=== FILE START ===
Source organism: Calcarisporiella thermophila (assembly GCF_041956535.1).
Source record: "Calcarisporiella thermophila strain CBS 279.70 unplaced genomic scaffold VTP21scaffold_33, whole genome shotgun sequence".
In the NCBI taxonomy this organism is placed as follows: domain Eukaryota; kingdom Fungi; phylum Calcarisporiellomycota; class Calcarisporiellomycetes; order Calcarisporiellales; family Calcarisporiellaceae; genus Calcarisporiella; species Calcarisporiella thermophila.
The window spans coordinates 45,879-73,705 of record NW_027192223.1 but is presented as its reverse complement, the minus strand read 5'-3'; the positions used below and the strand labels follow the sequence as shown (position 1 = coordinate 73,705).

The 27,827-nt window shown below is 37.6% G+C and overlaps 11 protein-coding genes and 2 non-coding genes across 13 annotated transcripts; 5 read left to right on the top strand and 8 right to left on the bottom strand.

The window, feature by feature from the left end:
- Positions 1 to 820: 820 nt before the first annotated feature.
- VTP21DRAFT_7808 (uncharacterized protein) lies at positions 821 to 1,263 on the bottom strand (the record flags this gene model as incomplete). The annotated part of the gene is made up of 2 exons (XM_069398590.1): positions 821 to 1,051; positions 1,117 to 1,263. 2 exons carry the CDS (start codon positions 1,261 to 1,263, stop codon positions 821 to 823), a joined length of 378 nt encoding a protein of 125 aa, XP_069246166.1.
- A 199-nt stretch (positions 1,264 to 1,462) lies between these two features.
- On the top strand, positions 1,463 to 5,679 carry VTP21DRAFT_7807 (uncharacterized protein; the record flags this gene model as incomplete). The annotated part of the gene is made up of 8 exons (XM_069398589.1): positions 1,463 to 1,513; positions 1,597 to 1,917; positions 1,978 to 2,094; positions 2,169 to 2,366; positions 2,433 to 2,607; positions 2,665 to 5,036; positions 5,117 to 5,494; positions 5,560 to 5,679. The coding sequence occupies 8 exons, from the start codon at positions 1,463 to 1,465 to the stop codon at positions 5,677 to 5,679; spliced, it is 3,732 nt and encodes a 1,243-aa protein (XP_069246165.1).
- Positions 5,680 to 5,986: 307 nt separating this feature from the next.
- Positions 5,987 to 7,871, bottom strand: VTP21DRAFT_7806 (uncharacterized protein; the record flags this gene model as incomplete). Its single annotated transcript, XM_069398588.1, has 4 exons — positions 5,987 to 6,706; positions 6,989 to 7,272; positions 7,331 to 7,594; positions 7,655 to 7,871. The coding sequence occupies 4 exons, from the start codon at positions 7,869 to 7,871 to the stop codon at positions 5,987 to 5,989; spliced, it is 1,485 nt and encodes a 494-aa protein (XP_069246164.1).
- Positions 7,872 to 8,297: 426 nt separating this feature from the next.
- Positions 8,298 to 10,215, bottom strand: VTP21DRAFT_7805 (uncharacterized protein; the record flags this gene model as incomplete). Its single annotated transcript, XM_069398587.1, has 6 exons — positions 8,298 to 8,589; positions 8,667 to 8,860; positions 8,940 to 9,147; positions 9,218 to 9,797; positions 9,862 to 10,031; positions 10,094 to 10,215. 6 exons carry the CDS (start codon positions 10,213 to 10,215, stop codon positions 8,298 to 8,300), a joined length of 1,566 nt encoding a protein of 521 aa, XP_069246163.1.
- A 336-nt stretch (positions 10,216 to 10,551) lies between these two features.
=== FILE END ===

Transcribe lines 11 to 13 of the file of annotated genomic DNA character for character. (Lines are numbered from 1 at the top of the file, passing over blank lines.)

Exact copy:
- Positions 5,680 to 5,986: 307 nt separating this feature from the next.
- Positions 5,987 to 7,871, bottom strand: VTP21DRAFT_7806 (uncharacterized protein; the record flags this gene model as incomplete). Its single annotated transcript, XM_069398588.1, has 4 exons — positions 5,987 to 6,706; positions 6,989 to 7,272; positions 7,331 to 7,594; positions 7,655 to 7,871. The coding sequence occupies 4 exons, from the start codon at positions 7,869 to 7,871 to the stop codon at positions 5,987 to 5,989; spliced, it is 1,485 nt and encodes a 494-aa protein (XP_069246164.1).
- Positions 7,872 to 8,297: 426 nt separating this feature from the next.